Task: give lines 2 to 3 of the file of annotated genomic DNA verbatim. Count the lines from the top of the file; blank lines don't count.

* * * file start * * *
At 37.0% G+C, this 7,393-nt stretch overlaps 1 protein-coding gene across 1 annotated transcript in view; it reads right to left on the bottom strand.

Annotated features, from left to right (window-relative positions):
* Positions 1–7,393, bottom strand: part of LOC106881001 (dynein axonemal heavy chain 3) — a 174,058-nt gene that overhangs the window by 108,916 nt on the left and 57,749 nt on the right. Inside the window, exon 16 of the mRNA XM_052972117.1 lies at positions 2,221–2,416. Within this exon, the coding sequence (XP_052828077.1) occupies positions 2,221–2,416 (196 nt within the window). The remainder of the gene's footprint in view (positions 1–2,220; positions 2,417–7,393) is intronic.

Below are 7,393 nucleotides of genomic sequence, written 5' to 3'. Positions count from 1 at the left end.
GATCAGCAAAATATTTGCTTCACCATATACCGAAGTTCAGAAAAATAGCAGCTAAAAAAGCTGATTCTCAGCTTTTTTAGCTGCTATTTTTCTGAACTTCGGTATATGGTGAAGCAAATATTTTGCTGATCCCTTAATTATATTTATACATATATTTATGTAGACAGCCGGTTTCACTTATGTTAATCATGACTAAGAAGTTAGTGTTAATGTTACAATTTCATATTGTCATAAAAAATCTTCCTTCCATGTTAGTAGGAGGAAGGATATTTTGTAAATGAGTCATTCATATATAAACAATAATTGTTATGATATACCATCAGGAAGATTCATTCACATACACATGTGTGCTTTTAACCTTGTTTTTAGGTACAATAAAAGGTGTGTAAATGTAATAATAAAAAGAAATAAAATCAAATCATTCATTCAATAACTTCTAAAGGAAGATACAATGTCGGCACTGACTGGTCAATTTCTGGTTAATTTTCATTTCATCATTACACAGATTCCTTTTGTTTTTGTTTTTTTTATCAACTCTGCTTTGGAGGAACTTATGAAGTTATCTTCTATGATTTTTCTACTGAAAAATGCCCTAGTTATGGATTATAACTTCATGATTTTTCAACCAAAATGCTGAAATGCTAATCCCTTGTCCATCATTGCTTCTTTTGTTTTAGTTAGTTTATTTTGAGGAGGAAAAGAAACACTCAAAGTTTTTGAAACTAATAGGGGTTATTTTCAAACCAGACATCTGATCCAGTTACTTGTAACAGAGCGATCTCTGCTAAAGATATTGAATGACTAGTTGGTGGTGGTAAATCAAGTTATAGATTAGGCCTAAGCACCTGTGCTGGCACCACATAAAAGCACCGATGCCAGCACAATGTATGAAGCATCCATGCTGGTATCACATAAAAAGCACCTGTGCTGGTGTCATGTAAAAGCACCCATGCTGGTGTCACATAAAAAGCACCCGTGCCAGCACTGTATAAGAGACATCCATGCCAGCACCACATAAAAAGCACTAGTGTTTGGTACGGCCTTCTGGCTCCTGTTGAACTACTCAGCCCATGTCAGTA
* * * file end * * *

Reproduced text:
Annotated features, from left to right (window-relative positions):
* Positions 1–7,393, bottom strand: part of LOC106881001 (dynein axonemal heavy chain 3) — a 174,058-nt gene that overhangs the window by 108,916 nt on the left and 57,749 nt on the right. Inside the window, exon 16 of the mRNA XM_052972117.1 lies at positions 2,221–2,416. Within this exon, the coding sequence (XP_052828077.1) occupies positions 2,221–2,416 (196 nt within the window). The remainder of the gene's footprint in view (positions 1–2,220; positions 2,417–7,393) is intronic.